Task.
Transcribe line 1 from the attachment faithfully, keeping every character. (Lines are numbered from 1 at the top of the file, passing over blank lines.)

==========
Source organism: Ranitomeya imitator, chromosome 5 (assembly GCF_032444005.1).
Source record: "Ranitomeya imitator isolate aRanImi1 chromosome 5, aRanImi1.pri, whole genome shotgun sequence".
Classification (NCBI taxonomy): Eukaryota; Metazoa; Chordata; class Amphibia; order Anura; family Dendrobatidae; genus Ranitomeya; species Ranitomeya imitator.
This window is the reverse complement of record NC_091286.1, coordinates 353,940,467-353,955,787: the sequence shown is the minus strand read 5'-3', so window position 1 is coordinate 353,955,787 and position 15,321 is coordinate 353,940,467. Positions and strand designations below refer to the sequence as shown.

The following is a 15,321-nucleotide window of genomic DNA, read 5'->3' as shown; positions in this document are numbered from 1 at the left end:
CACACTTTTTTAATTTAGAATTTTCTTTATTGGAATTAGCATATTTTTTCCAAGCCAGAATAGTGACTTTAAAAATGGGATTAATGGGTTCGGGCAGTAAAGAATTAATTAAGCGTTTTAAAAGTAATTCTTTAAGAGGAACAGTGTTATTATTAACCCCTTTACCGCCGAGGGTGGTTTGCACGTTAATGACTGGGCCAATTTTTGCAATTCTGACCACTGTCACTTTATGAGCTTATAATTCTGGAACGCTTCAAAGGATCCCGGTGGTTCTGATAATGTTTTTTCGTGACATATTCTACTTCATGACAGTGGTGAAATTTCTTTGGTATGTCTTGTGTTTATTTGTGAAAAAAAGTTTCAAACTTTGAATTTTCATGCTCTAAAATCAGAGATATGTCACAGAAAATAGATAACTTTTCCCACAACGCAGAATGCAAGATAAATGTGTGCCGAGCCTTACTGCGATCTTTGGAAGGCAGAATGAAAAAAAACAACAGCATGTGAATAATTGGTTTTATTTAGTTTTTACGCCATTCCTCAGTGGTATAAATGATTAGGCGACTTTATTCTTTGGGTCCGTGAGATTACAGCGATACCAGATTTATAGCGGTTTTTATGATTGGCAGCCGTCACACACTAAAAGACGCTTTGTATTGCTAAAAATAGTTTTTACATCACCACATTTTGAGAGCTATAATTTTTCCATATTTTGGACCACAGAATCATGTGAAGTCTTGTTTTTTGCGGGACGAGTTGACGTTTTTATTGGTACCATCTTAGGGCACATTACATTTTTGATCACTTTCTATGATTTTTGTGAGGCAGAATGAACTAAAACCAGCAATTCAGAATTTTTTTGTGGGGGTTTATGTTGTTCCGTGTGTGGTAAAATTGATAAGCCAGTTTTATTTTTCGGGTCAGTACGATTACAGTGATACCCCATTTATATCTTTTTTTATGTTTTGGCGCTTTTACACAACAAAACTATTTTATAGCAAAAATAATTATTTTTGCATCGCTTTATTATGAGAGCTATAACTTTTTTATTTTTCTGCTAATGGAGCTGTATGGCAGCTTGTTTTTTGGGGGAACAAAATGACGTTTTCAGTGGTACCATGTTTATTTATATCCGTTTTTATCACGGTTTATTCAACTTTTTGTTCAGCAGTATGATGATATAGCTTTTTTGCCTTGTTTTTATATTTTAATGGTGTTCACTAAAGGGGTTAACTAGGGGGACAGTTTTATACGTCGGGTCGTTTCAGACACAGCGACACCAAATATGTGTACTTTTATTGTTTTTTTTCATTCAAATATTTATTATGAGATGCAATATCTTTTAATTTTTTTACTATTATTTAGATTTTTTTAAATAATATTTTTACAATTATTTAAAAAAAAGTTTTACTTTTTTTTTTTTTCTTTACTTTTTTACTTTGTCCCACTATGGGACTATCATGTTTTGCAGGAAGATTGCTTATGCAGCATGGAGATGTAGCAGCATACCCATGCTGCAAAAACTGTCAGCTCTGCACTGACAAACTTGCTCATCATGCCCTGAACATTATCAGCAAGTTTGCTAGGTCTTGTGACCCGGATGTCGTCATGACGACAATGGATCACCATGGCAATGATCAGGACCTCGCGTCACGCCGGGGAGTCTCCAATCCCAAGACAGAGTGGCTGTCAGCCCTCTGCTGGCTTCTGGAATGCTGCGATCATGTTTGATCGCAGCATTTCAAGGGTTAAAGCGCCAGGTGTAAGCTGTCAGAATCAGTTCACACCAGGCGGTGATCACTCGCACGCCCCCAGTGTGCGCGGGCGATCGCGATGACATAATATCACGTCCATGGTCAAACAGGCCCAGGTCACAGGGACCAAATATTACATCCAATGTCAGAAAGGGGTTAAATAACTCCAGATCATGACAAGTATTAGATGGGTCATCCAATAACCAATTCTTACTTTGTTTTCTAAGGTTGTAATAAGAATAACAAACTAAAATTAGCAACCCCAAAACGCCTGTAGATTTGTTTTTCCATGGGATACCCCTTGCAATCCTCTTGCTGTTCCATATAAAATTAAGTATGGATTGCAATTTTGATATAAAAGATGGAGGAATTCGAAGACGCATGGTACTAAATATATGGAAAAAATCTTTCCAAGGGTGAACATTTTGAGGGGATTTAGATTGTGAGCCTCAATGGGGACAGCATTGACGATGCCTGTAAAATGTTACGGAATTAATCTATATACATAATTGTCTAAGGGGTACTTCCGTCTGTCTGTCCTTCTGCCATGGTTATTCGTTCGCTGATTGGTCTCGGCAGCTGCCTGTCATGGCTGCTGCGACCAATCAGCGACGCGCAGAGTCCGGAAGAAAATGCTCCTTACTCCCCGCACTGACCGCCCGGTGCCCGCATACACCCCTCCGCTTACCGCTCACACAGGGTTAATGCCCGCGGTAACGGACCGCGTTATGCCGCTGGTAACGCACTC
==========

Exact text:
Source organism: Ranitomeya imitator, chromosome 5 (assembly GCF_032444005.1).